Massachusetts House Speaker Robert A. DeLeo says that, in the wake of the Newtown, Conn., school massacre, he wants to bring together the members of the state House with outside experts to study the “dangerous intersection of guns and mental illness in schools and throughout society.”
“As we mourn the lives that fell there, we grapple with solutions. While much of this hopefully will take place on the federal level, I believe that we must do whatever we can on the state level as well,” the Winthrop Democrat said, noting that he had asked Northeastern University criminology expert Jack McDevitt to help lead the effort.
DeLeo’s comments came this afternoon in an address during an inaugural session of the House, which is beginning a new session today. Lawmakers gathered under the long shadow of the Probation Department scandal, which has raised questions about whether some lawmakers may have benefited from the agency’s allegedly rigged hiring system.
Amid the pomp and circumstance typically associated with the inaugural session, Governor Deval Patrick swore the members in, saying, “I look forward to working with each and every one of you to do the people’s business.”
DeLeo did not detail any specific proposals to address gun violence in his address. The slaughter of innocents at the Sandy Hook Elementary School last month shocked the nation.
DeLeo spoke in more detail about the state’s transportation financing problems, saying that the state faces a financing gap of billions of dollars over the next 25 years to keep roads, bridges, and tunnels in good repair and that the MBTA has an estimated operating deficit of $130 million in the current fiscal year.
DeLeo said he was “frustrated by the depth of the financial troubles within our transportation system. The root causes, in most cases, predate the sitting governor and those in this Chamber — going as far back to the financing of the Big Dig and before. But it’s our job to fix problems, not to dwell on how we got there.”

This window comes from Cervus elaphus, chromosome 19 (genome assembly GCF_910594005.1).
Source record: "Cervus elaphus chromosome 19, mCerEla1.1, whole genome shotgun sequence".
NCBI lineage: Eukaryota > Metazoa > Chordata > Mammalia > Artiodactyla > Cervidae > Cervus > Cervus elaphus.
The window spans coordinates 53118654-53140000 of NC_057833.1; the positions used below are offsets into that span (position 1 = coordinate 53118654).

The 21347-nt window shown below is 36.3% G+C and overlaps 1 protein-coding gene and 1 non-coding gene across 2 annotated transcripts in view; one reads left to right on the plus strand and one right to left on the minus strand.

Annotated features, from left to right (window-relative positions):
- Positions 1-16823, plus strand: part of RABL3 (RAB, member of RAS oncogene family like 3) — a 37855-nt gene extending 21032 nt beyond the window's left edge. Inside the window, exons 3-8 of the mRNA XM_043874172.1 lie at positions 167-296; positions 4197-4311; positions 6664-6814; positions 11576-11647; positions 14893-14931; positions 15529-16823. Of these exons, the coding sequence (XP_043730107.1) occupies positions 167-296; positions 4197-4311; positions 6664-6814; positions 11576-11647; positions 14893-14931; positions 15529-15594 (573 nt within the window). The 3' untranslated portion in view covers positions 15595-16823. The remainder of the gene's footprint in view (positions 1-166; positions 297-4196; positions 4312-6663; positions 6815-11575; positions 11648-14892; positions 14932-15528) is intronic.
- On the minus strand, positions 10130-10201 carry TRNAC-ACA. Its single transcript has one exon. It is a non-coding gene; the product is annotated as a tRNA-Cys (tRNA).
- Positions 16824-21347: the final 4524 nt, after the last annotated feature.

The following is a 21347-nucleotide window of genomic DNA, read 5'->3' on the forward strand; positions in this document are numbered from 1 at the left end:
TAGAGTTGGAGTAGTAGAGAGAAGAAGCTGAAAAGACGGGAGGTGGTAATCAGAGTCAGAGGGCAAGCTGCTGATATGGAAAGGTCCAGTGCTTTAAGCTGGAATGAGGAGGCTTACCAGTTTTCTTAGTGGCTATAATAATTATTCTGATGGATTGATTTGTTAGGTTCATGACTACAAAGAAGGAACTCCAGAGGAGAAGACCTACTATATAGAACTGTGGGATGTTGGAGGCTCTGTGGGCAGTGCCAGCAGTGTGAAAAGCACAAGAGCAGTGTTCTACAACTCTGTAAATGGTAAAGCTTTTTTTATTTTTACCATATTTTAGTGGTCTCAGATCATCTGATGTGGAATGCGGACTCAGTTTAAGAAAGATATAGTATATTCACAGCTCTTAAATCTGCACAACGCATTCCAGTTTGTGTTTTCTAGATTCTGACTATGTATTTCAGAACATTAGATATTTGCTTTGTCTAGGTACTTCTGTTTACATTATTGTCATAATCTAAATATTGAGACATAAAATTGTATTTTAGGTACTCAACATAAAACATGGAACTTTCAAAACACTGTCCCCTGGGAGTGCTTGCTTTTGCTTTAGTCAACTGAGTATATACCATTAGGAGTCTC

While again not discussing specifics, he said the Legislature should follow several guiding principles in addressing the transportation funding problems: The state must consider all opportunities for efficiencies; the burden of paying for the system must be borne equitably by different regions of the state; and roads, bridges, and tunnels must be maintained in “good and safe condition.”
He also said he had heard from the business community about increasing unemployment insurance rates and that he would ask that the House once again freeze unemployment insurance rates and ask members to study ways to reform the system.
Looking back to the past session, he touted the passage of legislation to contain health care costs, change the way municipal workers purchase health insurance, and boost the economy.
“My friends and colleagues, we face serious responsibilities. This session they involve dealing with fiscal problems throughout our state government and our transportation system, protecting existing jobs and creating new ones and healing in the wake of tragic events in neighboring states,” he said. “My fellow representatives, I assure each and every one of you that we are up to these tasks—and that once again, we, as a House, will rise to the occasion and leave Massachusetts in a better position than when we started.”
DeLeo had been reelected as speaker earlier in today’s session by a 128-29 vote.
In a roll call that concluded at about 12:30 p.m., each member called out their pick for the post. Bradley Jones Jr., leader of the body’s vastly outnumbered Republicans, was the second-place finisher.
When DeLeo’s name was called, he spoke up loudly and said, “Robert A. DeLeo votes for Bob DeLeo,” sparking laughter and applause from the members.
Jones, in his remarks, called for a focus on jobs and the economy. “This should be the opening sentence and not the closing paragraph of this session,” he said.
Rather than tax increases to raise needed revenues, the North Reading lawmaker said, the answer was “broadening the base.”
He said Republicans have “constructive ideas and innovative approaches.”
“We must not be afraid of coming into this magnificent chamber and engaging each other in debate,” he said, but he also said, “While our differences serve to define us, we must not let them divide us.”